Texas-based pizza restaurant chain CiCi’s, recently rebranded as Cicis, informed customers on Tuesday that their payment card information may have been stolen by malware installed on point-of-sale systems at some locations.
The company said it launched an investigation in March 2016, after some of its restaurants reported problems with PoS systems. Cicis’ PoS vendor soon discovered malware at some locations, which led to a forensic analysis conducted by a cybersecurity firm.
Investigators confirmed that cybercriminals managed to plant malware on Cicis PoS systems in an effort to steal data from payment cards used by customers. Malware has been found at nearly 140 restaurants in Texas, South Carolina, Tennessee, Oklahoma, Ohio, North Carolina, Missouri, Maryland, Louisiana, Kentucky, Georgia, Florida, Arkansas and Alabama. It’s worth noting that Cicis has nearly 450 buffet-style restaurants in 33 states.
While in most cases the attackers gained access to PoS systems in March 2016, some restaurants in Florida, Mississippi, North Carolina, Ohio, Tennessee and Texas had been breached since mid-2015.
“While we believe most of the breaches were remedied within a few weeks of the intrusion, out of an abundance of caution we are not declaring some restaurants as threat-free until they were reviewed by our forensic analyst this month,” Cicis wrote in a data breach notice.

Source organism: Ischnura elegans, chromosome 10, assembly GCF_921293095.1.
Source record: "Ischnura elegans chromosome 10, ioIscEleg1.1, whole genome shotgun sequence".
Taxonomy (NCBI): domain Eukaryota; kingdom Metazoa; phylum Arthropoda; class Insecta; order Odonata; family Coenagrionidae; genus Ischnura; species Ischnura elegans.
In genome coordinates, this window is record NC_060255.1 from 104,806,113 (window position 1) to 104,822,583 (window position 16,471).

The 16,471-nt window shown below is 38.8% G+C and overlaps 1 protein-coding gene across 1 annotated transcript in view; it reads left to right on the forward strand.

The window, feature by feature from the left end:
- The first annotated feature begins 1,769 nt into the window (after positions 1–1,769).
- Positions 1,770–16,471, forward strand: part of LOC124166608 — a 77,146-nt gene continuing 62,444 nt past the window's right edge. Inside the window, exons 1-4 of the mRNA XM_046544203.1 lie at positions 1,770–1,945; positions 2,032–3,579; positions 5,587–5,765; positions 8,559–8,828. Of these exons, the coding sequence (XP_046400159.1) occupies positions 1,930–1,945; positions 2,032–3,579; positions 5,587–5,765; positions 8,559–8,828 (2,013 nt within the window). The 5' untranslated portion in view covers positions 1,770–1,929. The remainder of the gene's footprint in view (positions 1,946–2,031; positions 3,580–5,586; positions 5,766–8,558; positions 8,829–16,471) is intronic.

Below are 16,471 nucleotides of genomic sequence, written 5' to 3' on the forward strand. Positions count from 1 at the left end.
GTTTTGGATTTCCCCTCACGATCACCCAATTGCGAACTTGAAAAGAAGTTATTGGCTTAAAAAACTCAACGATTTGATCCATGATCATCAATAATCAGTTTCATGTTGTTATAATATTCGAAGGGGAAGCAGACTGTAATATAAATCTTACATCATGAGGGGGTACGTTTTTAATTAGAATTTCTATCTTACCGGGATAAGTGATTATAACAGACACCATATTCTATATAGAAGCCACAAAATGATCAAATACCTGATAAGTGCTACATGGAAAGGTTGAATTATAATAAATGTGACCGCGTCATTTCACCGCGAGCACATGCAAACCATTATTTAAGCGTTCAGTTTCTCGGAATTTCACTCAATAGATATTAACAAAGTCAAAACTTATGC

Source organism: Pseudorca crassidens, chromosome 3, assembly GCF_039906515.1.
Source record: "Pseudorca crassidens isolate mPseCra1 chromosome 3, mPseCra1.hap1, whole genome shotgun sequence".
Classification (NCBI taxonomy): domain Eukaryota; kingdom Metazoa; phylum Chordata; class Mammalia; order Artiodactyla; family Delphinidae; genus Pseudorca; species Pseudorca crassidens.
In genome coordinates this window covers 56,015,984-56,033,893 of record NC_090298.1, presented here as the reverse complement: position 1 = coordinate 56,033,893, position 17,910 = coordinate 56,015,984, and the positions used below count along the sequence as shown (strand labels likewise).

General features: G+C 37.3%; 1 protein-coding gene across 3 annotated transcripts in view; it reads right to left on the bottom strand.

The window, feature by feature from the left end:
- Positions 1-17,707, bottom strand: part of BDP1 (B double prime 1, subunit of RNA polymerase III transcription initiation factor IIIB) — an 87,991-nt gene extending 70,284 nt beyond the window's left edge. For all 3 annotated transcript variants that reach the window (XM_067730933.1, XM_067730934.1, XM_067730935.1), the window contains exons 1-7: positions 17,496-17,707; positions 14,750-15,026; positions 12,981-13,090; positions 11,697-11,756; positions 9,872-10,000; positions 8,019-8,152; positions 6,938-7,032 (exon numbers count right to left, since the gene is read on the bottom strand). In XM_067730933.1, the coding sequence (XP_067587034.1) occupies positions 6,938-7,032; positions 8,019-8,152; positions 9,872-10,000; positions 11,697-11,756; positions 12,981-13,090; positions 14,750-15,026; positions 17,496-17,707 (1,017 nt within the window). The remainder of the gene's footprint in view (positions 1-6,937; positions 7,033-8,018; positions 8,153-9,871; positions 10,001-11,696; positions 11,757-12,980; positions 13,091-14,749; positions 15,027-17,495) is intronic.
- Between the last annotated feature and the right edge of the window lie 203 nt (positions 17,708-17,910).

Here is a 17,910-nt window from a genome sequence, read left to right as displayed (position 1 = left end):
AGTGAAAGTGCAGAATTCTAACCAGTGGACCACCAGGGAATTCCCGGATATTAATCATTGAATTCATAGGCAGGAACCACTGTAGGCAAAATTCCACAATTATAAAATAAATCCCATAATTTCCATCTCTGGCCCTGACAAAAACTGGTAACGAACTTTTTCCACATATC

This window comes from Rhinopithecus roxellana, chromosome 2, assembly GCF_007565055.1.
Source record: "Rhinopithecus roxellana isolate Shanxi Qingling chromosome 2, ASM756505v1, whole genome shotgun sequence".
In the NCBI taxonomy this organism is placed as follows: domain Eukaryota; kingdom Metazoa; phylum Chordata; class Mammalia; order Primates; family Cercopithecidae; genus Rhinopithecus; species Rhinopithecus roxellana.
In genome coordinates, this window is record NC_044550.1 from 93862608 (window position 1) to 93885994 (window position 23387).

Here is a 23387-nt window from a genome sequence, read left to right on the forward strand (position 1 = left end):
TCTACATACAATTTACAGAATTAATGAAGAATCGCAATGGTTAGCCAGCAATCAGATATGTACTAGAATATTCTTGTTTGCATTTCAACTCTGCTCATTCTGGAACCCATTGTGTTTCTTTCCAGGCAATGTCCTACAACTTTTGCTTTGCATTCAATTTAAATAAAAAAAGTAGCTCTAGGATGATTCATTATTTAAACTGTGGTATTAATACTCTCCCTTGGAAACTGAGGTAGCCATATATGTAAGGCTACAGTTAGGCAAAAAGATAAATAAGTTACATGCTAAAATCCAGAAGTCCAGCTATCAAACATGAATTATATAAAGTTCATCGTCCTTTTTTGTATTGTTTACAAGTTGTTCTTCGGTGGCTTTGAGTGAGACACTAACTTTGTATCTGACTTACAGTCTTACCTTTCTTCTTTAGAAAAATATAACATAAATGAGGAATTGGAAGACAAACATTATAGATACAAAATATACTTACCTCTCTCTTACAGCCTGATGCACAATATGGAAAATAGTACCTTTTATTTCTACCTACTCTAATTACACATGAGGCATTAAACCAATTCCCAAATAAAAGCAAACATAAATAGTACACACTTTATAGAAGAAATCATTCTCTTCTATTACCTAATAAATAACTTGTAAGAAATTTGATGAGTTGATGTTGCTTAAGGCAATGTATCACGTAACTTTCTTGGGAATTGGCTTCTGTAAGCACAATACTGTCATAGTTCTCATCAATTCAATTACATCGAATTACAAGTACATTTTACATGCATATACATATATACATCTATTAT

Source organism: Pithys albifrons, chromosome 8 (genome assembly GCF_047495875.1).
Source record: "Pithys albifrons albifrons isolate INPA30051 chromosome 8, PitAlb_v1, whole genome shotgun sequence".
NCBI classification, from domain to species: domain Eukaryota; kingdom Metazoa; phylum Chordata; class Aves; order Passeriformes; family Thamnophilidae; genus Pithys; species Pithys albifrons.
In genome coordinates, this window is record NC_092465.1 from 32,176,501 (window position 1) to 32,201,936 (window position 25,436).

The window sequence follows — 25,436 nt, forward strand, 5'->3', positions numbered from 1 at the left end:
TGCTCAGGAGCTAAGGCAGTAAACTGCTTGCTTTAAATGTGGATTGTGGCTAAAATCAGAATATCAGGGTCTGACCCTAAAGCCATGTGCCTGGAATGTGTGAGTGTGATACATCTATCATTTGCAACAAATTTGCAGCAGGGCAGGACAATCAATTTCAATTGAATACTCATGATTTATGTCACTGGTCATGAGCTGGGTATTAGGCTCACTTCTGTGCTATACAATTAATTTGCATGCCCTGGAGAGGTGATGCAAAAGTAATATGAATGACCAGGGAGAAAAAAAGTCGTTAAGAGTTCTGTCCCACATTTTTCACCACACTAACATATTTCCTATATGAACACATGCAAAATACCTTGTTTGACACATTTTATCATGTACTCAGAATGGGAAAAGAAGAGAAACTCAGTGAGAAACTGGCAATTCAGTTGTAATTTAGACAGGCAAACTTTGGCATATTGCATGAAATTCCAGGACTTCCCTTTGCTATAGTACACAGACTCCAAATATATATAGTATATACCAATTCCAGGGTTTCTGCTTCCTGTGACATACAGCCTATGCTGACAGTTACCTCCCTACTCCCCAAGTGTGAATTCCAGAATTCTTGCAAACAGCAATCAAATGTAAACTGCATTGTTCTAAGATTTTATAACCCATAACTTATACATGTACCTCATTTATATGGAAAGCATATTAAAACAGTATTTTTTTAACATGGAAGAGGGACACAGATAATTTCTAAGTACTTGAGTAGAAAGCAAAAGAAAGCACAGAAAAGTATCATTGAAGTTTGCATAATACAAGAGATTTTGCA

According to the company, not all the credit and debit cards used at affected restaurants have been stolen, and no other customer information has been compromised.
Security blogger Brian Krebs, who was the first to break the news on the Cicis breach in early June, learned from the restaurant chain’s PoS provider that fraudsters planted card-stealing malware by tricking employees. Krebs analyzed the botnet leveraged in the attack and determined that fraudsters had managed to steal roughly 600,000 cards from Cicis locations.
Earlier this month, fast food restaurant chain Wendy’s informed customers that a recent breach impacted more than 1,000 of its locations. The company initially reported that only 300 franchised restaurants had been affected.
Fast-casual restaurant chain Noodles & Company has also suffered a data breach. The company said cybercriminals planted PoS malware at a majority of its 500 restaurants.